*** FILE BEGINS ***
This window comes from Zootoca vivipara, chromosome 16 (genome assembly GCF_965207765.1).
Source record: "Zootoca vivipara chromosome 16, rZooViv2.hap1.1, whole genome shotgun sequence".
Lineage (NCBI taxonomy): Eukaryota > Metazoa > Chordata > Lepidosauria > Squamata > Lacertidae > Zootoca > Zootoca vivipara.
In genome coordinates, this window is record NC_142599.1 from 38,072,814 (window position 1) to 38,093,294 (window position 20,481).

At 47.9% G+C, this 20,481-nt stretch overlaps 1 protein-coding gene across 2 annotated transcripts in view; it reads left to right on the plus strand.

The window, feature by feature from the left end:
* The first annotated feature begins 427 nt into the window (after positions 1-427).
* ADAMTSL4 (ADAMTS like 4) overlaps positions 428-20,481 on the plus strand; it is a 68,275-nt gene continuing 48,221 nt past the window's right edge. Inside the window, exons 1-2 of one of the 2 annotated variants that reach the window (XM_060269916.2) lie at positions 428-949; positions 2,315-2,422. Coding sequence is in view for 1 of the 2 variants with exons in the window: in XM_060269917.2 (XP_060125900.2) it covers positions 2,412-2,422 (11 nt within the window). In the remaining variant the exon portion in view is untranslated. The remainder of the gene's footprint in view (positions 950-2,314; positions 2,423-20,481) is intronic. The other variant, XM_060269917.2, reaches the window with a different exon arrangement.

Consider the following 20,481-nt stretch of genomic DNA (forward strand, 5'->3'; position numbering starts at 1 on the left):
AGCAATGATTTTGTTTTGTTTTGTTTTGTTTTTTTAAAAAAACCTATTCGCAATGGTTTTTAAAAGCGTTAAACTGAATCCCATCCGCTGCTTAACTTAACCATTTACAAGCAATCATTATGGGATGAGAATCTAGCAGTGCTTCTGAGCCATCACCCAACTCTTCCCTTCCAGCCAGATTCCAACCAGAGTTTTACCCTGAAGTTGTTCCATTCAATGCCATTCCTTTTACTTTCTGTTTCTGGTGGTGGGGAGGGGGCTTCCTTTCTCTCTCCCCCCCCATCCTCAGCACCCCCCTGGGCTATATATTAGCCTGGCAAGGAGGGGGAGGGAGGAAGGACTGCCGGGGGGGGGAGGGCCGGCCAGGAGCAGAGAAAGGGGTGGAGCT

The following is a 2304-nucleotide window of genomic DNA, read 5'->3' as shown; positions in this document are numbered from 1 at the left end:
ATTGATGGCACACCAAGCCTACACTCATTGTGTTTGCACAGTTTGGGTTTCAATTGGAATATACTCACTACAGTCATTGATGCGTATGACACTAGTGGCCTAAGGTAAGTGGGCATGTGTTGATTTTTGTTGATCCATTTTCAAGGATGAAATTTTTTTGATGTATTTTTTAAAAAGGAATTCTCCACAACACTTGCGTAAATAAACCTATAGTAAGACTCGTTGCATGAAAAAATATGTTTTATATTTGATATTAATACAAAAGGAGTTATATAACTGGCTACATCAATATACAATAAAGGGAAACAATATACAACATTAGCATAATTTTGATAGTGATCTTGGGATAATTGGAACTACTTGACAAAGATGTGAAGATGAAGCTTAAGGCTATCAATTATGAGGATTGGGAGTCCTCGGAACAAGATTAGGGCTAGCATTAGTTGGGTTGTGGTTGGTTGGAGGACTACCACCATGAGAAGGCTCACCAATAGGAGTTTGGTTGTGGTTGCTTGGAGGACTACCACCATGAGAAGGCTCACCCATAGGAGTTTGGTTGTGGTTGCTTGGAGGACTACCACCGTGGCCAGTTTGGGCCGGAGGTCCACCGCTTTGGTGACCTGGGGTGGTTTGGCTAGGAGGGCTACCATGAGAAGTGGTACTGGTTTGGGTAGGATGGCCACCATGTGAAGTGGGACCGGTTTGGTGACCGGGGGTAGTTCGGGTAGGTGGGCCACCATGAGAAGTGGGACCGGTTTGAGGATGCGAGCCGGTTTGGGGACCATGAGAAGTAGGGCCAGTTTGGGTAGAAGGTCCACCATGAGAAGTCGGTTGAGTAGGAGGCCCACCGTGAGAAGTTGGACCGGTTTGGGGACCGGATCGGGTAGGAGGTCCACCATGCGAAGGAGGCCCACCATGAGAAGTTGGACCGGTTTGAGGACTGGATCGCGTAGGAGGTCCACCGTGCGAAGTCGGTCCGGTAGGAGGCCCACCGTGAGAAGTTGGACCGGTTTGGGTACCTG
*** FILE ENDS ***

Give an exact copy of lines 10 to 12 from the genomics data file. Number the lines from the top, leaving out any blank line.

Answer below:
AGCAATGATTTTGTTTTGTTTTGTTTTGTTTTTTTAAAAAAACCTATTCGCAATGGTTTTTAAAAGCGTTAAACTGAATCCCATCCGCTGCTTAACTTAACCATTTACAAGCAATCATTATGGGATGAGAATCTAGCAGTGCTTCTGAGCCATCACCCAACTCTTCCCTTCCAGCCAGATTCCAACCAGAGTTTTACCCTGAAGTTGTTCCATTCAATGCCATTCCTTTTACTTTCTGTTTCTGGTGGTGGGGAGGGGGCTTCCTTTCTCTCTCCCCCCCCATCCTCAGCACCCCCCTGGGCTATATATTAGCCTGGCAAGGAGGGGGAGGGAGGAAGGACTGCCGGGGGGGGGAGGGCCGGCCAGGAGCAGAGAAAGGGGTGGAGCT

The following is a 2304-nucleotide window of genomic DNA, read 5'->3' as shown; positions in this document are numbered from 1 at the left end:
ATTGATGGCACACCAAGCCTACACTCATTGTGTTTGCACAGTTTGGGTTTCAATTGGAATATACTCACTACAGTCATTGATGCGTATGACACTAGTGGCCTAAGGTAAGTGGGCATGTGTTGATTTTTGTTGATCCATTTTCAAGGATGAAATTTTTTTGATGTATTTTTTAAAAAGGAATTCTCCACAACACTTGCGTAAATAAACCTATAGTAAGACTCGTTGCATGAAAAAATATGTTTTATATTTGATATTAATACAAAAGGAGTTATATAACTGGCTACATCAATATACAATAAAGGGAAACAATATACAACATTAGCATAATTTTGATAGTGATCTTGGGATAATTGGAACTACTTGACAAAGATGTGAAGATGAAGCTTAAGGCTATCAATTATGAGGATTGGGAGTCCTCGGAACAAGATTAGGGCTAGCATTAGTTGGGTTGTGGTTGGTTGGAGGACTACCACCATGAGAAGGCTCACCAATAGGAGTTTGGTTGTGGTTGCTTGGAGGACTACCACCATGAGAAGGCTCACCCATAGGAGTTTGGTTGTGGTTGCTTGGAGGACTACCACCGTGGCCAGTTTGGGCCGGAGGTCCACCGCTTTGGTGACCTGGGGTGGTTTGGCTAGGAGGGCTACCATGAGAAGTGGTACTGGTTTGGGTAGGATGGCCACCATGTGAAGTGGGACCGGTTTGGTGACCGGGGGTAGTTCGGGTAGGTGGGCCACCATGAGAAGTGGGACCGGTTTGAGGATGCGAGCCGGTTTGGGGACCATGAGAAGTAGGGCCAGTTTGGGTAGAAGGTCCACCATGAGAAGTCGGTTGAGTAGGAGGCCCACCGTGAGAAGTTGGACCGGTTTGGGGACCGGATCGGGTAGGAGGTCCACCATGCGAAGGAGGCCCACCATGAGAAGTTGGACCGGTTTGAGGACTGGATCGCGTAGGAGGTCCACCGTGCGAAGTCGGTCCGGTAGGAGGCCCACCGTGAGAAGTTGGACCGGTTTGGGTACCTG